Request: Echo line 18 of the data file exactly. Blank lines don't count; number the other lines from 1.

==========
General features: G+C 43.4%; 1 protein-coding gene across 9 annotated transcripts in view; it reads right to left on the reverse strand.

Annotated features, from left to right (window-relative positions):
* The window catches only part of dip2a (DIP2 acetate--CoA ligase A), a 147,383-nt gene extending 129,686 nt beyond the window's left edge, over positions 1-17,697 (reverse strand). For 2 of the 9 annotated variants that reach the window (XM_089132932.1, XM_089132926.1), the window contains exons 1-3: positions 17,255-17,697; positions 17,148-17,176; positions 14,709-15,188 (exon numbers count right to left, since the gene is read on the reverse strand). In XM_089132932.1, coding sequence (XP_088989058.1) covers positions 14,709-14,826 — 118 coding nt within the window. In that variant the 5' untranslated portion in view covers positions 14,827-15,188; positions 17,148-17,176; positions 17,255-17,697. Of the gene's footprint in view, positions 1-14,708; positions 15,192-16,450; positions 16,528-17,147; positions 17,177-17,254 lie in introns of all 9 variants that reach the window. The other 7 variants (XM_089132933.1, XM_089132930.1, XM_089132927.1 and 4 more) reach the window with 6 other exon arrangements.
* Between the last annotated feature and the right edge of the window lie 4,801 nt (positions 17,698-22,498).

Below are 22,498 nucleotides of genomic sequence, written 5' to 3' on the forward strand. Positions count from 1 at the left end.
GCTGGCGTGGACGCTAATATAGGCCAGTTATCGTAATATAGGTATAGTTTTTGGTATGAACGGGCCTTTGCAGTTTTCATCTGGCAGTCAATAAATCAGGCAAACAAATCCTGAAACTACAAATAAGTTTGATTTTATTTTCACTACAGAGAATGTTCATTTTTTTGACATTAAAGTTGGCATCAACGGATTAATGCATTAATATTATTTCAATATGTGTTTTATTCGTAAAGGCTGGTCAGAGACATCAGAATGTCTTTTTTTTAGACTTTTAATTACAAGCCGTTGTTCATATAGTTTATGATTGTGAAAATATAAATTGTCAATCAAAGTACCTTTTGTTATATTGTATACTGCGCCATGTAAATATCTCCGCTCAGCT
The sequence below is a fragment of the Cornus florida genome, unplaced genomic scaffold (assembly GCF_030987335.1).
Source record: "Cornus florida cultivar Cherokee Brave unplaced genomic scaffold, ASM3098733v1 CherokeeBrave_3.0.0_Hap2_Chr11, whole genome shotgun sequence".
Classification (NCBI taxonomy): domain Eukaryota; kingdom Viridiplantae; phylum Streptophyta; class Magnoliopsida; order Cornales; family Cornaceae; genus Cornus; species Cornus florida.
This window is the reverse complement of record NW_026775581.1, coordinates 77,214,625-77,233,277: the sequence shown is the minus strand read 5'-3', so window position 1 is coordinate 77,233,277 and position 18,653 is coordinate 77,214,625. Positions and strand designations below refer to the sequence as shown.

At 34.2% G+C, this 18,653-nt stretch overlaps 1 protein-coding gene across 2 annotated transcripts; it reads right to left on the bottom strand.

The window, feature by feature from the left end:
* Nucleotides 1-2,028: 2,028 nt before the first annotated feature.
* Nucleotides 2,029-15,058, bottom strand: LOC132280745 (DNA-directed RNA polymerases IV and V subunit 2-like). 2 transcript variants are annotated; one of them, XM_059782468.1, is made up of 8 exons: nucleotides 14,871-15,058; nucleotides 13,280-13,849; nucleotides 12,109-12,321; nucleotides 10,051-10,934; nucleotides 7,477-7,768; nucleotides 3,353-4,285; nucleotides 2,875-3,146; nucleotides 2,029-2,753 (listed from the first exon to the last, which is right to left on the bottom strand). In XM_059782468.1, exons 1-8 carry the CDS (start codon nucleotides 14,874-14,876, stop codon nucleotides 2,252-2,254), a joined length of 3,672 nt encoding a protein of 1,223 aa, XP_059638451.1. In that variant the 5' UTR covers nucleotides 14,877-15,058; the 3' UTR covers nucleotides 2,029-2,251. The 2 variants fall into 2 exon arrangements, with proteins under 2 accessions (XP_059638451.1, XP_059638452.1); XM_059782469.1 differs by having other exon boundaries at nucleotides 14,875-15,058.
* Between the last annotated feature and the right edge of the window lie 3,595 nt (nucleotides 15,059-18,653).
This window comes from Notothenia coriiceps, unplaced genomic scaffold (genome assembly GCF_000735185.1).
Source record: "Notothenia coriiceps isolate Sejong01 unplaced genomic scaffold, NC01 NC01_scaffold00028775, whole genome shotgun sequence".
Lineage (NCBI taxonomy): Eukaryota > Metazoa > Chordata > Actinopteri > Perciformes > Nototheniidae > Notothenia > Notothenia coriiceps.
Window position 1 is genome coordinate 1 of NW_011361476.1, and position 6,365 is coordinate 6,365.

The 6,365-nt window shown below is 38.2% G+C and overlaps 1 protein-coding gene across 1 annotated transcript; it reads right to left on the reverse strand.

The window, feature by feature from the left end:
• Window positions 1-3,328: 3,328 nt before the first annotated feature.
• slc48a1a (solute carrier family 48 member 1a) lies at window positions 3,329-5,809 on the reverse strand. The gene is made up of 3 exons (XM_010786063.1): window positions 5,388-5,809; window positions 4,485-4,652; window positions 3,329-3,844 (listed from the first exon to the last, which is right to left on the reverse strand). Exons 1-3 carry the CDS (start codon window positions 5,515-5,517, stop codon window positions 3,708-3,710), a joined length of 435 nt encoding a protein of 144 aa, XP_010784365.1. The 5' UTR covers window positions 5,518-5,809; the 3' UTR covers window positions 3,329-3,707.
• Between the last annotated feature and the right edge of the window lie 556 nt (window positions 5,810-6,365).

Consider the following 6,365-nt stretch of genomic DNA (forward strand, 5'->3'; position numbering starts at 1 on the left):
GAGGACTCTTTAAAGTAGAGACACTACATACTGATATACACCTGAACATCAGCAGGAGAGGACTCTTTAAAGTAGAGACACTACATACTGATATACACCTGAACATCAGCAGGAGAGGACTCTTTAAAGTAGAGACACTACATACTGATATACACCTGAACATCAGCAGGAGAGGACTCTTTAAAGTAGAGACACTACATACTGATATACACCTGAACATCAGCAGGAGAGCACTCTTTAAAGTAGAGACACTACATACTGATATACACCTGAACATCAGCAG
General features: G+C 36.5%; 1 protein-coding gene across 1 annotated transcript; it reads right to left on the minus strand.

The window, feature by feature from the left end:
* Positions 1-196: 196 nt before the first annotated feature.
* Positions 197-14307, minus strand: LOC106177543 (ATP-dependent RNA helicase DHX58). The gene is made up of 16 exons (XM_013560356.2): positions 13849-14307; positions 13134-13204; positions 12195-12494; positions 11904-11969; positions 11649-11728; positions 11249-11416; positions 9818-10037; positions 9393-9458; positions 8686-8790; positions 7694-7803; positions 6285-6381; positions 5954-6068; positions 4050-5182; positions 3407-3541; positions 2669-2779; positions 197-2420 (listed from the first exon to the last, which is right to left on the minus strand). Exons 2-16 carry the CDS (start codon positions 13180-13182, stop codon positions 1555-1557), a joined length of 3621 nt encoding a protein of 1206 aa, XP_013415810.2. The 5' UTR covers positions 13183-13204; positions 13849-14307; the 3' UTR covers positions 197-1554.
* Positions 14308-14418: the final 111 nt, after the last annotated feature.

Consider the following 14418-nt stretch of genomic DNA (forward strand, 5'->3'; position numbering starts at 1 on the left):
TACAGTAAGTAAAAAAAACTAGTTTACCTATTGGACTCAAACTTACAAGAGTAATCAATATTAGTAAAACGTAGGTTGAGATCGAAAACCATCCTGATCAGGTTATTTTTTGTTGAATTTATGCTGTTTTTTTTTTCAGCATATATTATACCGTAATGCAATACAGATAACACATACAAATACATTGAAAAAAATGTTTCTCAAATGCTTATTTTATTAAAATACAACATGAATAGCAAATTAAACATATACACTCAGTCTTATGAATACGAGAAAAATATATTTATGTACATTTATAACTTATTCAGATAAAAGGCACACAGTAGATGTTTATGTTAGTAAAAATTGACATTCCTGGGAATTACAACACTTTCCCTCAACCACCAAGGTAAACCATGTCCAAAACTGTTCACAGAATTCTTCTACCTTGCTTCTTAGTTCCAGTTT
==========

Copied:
Lineage (NCBI taxonomy): Eukaryota > Metazoa > Chordata > Actinopteri > Perciformes > Nototheniidae > Notothenia > Notothenia coriiceps.